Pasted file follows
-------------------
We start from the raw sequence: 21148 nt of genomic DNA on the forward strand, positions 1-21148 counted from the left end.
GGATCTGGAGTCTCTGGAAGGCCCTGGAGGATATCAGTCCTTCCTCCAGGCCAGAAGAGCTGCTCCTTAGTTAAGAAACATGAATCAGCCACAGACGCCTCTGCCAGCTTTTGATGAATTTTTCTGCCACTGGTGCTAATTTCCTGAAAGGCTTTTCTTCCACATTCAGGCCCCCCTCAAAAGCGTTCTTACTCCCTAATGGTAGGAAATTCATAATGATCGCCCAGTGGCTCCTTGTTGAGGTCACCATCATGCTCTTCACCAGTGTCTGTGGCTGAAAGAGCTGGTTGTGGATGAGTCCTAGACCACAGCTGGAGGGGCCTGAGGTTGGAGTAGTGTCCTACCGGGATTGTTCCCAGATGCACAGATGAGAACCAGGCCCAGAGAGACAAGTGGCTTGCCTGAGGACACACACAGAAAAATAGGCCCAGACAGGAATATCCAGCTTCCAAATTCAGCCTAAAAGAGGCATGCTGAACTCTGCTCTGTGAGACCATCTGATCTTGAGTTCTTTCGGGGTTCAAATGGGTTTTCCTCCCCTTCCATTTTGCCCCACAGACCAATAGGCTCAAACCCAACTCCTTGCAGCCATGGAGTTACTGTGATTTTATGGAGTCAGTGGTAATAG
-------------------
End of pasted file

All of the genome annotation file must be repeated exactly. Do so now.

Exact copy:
We start from the raw sequence: 21148 nt of genomic DNA on the forward strand, positions 1-21148 counted from the left end.
GGATCTGGAGTCTCTGGAAGGCCCTGGAGGATATCAGTCCTTCCTCCAGGCCAGAAGAGCTGCTCCTTAGTTAAGAAACATGAATCAGCCACAGACGCCTCTGCCAGCTTTTGATGAATTTTTCTGCCACTGGTGCTAATTTCCTGAAAGGCTTTTCTTCCACATTCAGGCCCCCCTCAAAAGCGTTCTTACTCCCTAATGGTAGGAAATTCATAATGATCGCCCAGTGGCTCCTTGTTGAGGTCACCATCATGCTCTTCACCAGTGTCTGTGGCTGAAAGAGCTGGTTGTGGATGAGTCCTAGACCACAGCTGGAGGGGCCTGAGGTTGGAGTAGTGTCCTACCGGGATTGTTCCCAGATGCACAGATGAGAACCAGGCCCAGAGAGACAAGTGGCTTGCCTGAGGACACACACAGAAAAATAGGCCCAGACAGGAATATCCAGCTTCCAAATTCAGCCTAAAAGAGGCATGCTGAACTCTGCTCTGTGAGACCATCTGATCTTGAGTTCTTTCGGGGTTCAAATGGGTTTTCCTCCCCTTCCATTTTGCCCCACAGACCAATAGGCTCAAACCCAACTCCTTGCAGCCATGGAGTTACTGTGATTTTATGGAGTCAGTGGTAATAG